Practical treatment

There are no established guidelines for treating metabolic syndrome as a whole, so first-line intervention should focus on underlying risk factors. The following strategies are recommended:

  • The NCEP’s Adult Treatment Panel (ATP) III guidelines for lipid management recognize metabolic syndrome and suggest treating obesity, inactivity, hypertension, and lipids.1 HDL and triglycerides are identified as targets after first addressing any elevations in LDL. Similar suggestions are made by the IDF.3 Lipids should be checked and aggressively controlled in patients with metabolic syndrome.
  • FRS may be used in patients with metabolic syndrome as a rough guide for CV risk assessment. Keep in mind, however, that the FRS underestimates such risk in metabolic syndrome.6
  • A rational goal for lipid management in patients with metabolic syndrome would be to treat them as if they already have diabetes or another CHD equivalent (i.e., an LDL goal <100 mg/dL, with a target <70 mg/dL as an option).
  • Low HDL is one of the strongest predictors of CV risk in metabolic syndrome, and patients should be counseled on the dangers of low levels. With isolated low HDL (i.e., without high HDL or triglycerides), drug therapy with nicotinic acid or fibrate should be more strongly considered than it might be in the absence of the metabolic syndrome.1 While cholesteryl ester transfer protein inhibitors (e.g., torcetrapib) and other approaches show great promise in raising HDL, they are not yet available.13
  • To reduce risk from the prothrombotic state induced by metabolic syndrome, patients with no contraindications should be placed on low-dose aspirin.
  • Because hypertension may be the most significant risk factor for development of CVD, a BP goal <130/80 should be aggressively pursued, as suggested by the ADA and JNC 7 report for diabetic patients.10,14
  • A healthy diet and exercise should be strongly encouraged. This can improve CV fitness, increase weight loss and insulin sensitivity, decrease BP, and improve lipid metabolism. Overweight patients should be counseled on the importance of losing weight and achieving a normal BMI, and all patients should be urged to participate daily in 30-45 minutes of moderate exercise (e.g., walking). In addition, increasing the level of activity better promotes weight loss and may confer higher CV fitness (i.e., losing 7% of initial body mass and participating in 150 minutes/week of moderate-intensity exercise can help prevent diabetes and reduce metabolic syndrome risk factors).15
  • Because smoking plays a significant role in the progression of CVD, cessation is paramount for those patients with the metabolic syndrome.

Pharmacologic therapies

Although no drugs have been approved specifically for treating metabolic syndrome, individual elements of the syndrome should be addressed as they occur. In addition, some medications may provide particular benefit in treating specific elements of the syndrome. In particular, drug therapy that may prevent the development of diabetes has been examined in numerous studies.16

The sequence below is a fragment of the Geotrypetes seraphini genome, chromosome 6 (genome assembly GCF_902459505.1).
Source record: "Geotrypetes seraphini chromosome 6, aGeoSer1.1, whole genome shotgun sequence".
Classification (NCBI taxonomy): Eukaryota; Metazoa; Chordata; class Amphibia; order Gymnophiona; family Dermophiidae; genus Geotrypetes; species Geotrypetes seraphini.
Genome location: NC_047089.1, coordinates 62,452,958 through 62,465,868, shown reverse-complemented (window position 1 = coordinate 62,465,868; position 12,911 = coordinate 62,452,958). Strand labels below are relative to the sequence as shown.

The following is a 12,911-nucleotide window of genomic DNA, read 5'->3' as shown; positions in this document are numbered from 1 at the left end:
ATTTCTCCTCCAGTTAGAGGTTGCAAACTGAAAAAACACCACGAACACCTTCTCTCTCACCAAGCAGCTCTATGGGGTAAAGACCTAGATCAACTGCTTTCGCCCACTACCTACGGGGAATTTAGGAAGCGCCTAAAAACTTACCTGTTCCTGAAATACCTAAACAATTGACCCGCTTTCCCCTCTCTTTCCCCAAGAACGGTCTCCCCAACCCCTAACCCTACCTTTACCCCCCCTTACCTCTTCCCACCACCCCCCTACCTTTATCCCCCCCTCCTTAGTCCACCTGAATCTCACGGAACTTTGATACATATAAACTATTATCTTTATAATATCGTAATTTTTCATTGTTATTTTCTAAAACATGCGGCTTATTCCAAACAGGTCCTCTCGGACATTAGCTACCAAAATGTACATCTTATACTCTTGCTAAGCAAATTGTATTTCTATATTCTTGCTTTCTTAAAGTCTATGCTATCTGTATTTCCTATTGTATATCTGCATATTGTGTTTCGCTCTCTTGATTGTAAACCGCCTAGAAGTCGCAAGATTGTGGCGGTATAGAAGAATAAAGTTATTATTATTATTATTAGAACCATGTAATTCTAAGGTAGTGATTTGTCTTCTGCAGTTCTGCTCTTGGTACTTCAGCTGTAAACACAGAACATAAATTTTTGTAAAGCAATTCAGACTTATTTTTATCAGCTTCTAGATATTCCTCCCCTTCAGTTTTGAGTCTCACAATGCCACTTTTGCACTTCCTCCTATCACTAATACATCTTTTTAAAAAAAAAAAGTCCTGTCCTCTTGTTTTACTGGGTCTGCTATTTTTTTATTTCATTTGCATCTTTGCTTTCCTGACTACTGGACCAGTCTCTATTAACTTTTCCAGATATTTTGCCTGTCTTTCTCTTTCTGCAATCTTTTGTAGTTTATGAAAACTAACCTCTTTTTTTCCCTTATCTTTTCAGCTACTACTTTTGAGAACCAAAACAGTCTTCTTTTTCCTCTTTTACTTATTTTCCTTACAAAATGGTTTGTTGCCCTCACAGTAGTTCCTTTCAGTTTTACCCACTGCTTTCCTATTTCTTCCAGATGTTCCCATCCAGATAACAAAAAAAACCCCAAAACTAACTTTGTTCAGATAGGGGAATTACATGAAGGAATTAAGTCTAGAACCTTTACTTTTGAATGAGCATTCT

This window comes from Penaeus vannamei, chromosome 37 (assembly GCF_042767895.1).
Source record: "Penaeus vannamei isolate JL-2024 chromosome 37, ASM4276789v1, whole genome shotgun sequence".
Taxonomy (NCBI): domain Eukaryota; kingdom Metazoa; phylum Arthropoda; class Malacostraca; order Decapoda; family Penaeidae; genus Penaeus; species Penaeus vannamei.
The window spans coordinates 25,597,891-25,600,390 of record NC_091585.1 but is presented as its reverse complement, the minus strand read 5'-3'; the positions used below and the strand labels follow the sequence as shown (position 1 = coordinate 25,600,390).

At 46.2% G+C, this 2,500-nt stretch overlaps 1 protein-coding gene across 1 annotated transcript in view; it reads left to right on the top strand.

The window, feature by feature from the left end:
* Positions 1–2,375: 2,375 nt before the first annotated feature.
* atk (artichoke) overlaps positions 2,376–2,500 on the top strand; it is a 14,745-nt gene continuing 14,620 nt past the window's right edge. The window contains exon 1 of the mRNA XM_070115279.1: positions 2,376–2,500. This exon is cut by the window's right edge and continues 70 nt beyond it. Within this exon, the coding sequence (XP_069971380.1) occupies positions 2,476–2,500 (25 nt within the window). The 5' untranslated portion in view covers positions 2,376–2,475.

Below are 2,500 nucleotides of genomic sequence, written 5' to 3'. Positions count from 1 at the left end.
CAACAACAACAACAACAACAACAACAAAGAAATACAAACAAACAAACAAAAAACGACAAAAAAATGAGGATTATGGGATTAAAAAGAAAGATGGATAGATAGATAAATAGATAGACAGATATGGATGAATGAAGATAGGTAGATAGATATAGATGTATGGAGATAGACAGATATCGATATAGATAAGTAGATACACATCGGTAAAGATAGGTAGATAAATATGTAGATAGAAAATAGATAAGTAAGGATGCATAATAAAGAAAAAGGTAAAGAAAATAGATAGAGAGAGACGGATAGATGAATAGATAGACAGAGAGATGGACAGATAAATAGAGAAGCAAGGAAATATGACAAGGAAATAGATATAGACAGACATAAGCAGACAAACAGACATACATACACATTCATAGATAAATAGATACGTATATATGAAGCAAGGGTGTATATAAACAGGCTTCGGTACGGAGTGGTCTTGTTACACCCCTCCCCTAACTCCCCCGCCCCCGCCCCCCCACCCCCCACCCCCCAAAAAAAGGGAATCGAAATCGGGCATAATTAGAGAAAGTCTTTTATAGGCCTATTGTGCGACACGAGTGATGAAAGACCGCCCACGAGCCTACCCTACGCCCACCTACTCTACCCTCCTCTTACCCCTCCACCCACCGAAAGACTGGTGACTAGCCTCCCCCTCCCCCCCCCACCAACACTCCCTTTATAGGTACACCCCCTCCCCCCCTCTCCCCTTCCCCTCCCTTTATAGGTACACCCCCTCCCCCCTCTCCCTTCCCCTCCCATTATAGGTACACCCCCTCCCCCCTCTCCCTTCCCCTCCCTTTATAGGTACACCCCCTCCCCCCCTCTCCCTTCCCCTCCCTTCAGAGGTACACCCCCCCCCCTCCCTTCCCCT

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A number of studies have shown that ACE inhibitors reduce the risk for developing diabetes in patients with prediabetes and metabolic syndrome.17 Although the mechanism of this prophylactic effect is unclear, prevention of progression to diabetes should confer a concomitant decrease in CV risk. Therefore, in patients with metabolic syndrome and poorly controlled hypertension, an ACE inhibitor would be a rational first choice of antihypertensive. Of note, JNC 7 guidelines do not consider metabolic syndrome to be a “compelling indication” for the use of ACE inhibitors.10

Insulin sensitizers (thiazolidinediones) reduce insulin resistance, inflammatory markers, and risk for progression in prediabetes.18-20 

Metformin clearly decreases progression to diabetes in prediabetic patients,21 but its role in decreasing insulin resistance and reducing risk of CVD in diabetes is less clear.22 It has been shown, however, that lifestyle modifications are superior to metformin in reducing multiple risk factors, including BP, low HDL, and atherogenic small dense LDL.22

Statins reduce prothrombotic tendencies, decrease inflammation, and certainly lower risk for developing CHD. But do they have any effect on progression of the metabolic syndrome? A single trial has suggested a possible preventive effect of statin drugs on the development of diabetes,23 but this has not been confirmed by other studies. Despite this unclear relationship to prevention of diabetes, however, the statins’ very significant effects on prevention of CVD warrant their use in any patient with elevated LDL or increased CV risk.

Judicious use of ACE inhibitors to treat hypertension and statins to treat hyperlipidemia in patients with the metabolic syndrome are clearly appropriate at this time. The use of metformin and insulin sensitizers is likely to reduce progression and CV risk in the metabolic syndrome, but such use has not achieved acceptance within the medical community. Future studies of these agents will be of great interest to ascertain their appropriate use in patients who are not frankly diabetic.

Take-home lesson

While there is still confusion over what symptoms comprise metabolic syndrome — or even if there actually is such a condition — it is important to remember that patients with the metabolic syndrome are at greater risk for CVD as well as diabetes, and the more components of the condition are present, the higher the risk. Unfortunately, there is no simple strategy for treating this disease, so the best option is to treat the individual components as they appear.

Dr. Hadley is associate professor, Department of Clinical Sciences, Division of Physician Assistant Studies, at the University of Kentucky in Lexington.

References

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